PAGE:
Adding the text

One of the most hated rules at the art school I attended was that first-year commercial art students had to hand letter all their assignments. It was thought that by doing this, students would gain a better appreciation for fonts. In actual practice all it seemed to do was make assignments take twice as long as they should have. This was the early 1980s, so granted the available technology (press-on letters!) wasn’t much better.

At the time I was really grateful that I had grown up around hand-lettering. My grandfather was a sign painter, and my father learned from him. I remember watching my father letter mailboxes as a child. One of the tricks he used was to draw out his letters on a sheet of butcher paper. He could adjust his spacing and his lines all he wanted, and when the drawing was done he would use a run a pounce wheel around the outlines. He would then lay his pounced pattern over whatever he was going to letter, and dust it with colored chalk. This would leave a dotted outline of his lettering that he could use as a guideline for painting.

To transfer the text to my background, I would use a variation on this idea. Even the smallest pounce wheel wasn’t going to work for such small letters, so I had to use a pin to manually punch the holes. My pattern (above) was a standard font (“Spiral Initials”) that I had edited in a vector program. Even with the edited version, I knew I was going to adjust the letters somewhat for my design, but I decided not to spend the time doing that on the computer when it was likely I’d be making a lot of adjustments in the clay anyway. If there is one truth to sculpting letters in clay, it’s that the process is not very precise!

All I really needed was a guideline for the general shape and spacing of the letters. Once I had that, I was pretty sure I could wing it with the clay. Here was what I had to work with after the pouncing. (I’ll explain that blue guideline under the text in a future post, since it’s going away for a little while.)

I waffled back and forth for a while, trying to decide if the letters would be cut into the background (making them dark) or raised up from it (making them lighter). Cutting letters in is a fair bit easier, but I thought the design worked better with them light so that meant cutting away the background. Here I’ve started on the “P I R”. I’ve placed the horse on to background for a moment so I can check the depth against the horse. Once the piece is cast in earthenware and colored with art glaze, the depth of any particular area translates into darkness of color. I don’t want to carve so deeply that the background is as dark as the outline around the horse.

In this picture, I am almost finished with the letters. To keep the edges of the letters crisp and the faces uniformly level, I freeze the clay and work while it is still cold. That’s why the piece looks wet. (The water works as a pretty good lubricant for the sculpting tools.) I can only work for a little while before the clay becomes too soft and I have to return it to the freezer.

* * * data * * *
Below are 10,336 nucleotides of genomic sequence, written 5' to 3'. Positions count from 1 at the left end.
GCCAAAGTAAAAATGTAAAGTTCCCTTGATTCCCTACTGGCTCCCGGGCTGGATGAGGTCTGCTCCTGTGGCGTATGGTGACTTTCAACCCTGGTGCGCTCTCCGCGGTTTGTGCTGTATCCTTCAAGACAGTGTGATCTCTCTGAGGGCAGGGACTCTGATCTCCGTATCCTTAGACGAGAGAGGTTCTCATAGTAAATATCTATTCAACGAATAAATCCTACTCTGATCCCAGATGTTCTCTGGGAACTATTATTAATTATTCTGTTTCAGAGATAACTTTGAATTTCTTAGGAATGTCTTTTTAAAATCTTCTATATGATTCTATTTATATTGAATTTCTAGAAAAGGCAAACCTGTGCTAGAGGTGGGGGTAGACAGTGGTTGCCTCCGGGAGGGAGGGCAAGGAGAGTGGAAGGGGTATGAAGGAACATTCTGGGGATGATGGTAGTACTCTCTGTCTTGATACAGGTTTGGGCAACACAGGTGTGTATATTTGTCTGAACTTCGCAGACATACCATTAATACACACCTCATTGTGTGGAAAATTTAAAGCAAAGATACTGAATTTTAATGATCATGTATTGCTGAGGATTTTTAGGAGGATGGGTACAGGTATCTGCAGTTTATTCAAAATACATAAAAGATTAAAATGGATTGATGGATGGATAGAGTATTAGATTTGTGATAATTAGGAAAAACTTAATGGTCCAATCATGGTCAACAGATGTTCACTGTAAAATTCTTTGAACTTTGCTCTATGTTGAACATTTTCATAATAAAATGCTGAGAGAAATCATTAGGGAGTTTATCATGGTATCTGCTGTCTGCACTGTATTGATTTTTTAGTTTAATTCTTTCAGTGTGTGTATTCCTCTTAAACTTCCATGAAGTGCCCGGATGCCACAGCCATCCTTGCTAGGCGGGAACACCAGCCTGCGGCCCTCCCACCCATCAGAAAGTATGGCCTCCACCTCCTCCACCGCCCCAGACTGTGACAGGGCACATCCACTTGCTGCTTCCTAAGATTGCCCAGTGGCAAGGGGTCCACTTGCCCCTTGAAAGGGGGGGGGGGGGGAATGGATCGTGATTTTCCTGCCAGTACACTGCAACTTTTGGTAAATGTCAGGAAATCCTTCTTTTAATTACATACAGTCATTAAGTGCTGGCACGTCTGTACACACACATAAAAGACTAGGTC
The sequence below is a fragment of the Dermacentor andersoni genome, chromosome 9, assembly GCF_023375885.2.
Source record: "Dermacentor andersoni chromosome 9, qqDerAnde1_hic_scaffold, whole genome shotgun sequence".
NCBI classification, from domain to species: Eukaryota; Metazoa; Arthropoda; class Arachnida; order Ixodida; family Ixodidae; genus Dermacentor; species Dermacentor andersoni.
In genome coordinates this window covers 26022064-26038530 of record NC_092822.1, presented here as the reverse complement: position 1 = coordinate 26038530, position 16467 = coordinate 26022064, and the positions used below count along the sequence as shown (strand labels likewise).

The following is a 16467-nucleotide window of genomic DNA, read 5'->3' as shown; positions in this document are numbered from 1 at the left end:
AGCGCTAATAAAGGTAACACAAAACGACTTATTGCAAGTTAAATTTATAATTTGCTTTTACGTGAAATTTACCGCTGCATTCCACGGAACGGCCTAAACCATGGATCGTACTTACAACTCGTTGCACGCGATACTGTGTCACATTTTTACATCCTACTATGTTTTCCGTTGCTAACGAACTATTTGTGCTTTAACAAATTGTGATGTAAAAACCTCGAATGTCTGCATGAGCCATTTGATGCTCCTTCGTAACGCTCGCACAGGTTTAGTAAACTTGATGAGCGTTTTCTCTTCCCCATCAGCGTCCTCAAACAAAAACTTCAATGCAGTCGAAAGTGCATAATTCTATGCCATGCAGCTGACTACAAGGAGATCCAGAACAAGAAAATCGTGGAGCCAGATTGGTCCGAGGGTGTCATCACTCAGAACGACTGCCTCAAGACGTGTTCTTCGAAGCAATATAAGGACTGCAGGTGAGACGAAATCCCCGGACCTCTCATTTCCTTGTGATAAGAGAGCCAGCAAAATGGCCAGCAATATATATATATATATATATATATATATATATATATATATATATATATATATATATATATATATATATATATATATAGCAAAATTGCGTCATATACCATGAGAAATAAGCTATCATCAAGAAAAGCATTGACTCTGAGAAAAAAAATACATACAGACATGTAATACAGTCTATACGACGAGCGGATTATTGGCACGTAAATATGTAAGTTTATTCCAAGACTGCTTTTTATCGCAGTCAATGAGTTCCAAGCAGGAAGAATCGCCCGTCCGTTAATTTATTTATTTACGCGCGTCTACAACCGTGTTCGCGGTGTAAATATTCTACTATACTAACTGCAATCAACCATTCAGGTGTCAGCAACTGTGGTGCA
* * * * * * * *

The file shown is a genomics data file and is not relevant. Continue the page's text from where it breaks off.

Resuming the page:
That’s another good reason for working the background separate from the horse. From this point forward, I’ll be alternating my work between the two. When whichever I am working on thaws, I put it back and retrieve the other from the freezer.

So tomorrow I’ll move on to the horse. Obviously he needs some work – not to mention a throatlatch – before I can be completely sure how he will fit in with the background.

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4 Responses to Adding the text

  1. Sonya Johnson November 16, 2009 at 10:44 pm #

    Lesli, this is looking fantastic! The lettering looks wonderful, and I can’t wait to see it with the rest of the noveau design put in.

  2. ~Jenn Danza~ November 17, 2009 at 5:14 am #

    arg….hand lettered assignments…, you just brought back some memories! That freshman year was fairly unpleasant because of hand lettering. The plaque looks fantastic to far! 🙂

  3. mel November 17, 2009 at 11:59 pm #

    Gad, how complex! I too struggled with hand lettering, because I am just not tidy. I admire what you are doing and thank you for sharing it with us.

  4. Becky Turner November 21, 2009 at 6:30 pm #

    Im late to reading this but I love it! I haven’t tried doing any letting in clay yet but Id love to try it! Its interesting to see how you go about doing it too.. see Id have probably cut out the clay with the tracing paper printed with the letters on top… and done it similar to how you have done it but id have cut it out and placed it on the background like you did the horse.. I know too much work.. so its nice to see how you went about it.. Love the design… oh and yes.. hand letting.. when I was in school to get my design degree I had to do a kind of multi page report but in a Celtic design and letting… lol so here I was hand letting like the illumintated manuscripts and had 2 pages done when the darn teachers said..oh no.. you have to draw the letters in Illustrator and do it on the computer! ARGGG… I did it.. thank god I found a font ( but with crappy kerning) but then he I still made me hand to draw each letter in the alphabet in illustrator! and then had to do a few of the big illuminated type lettering you see on each page.. with all the designs all over them.. .. I think I still have it..I thank god got an A on that project…lol….. I took calligraphy too so.. yea I know about all that too.. I liked it at first but after doing a few pieces and when I was done finding I spelled a letter wrong by switching letters… ( I have done that alot) and had to start all over again from scratch! ARGGG! I had, had…
    Rebecca Turner

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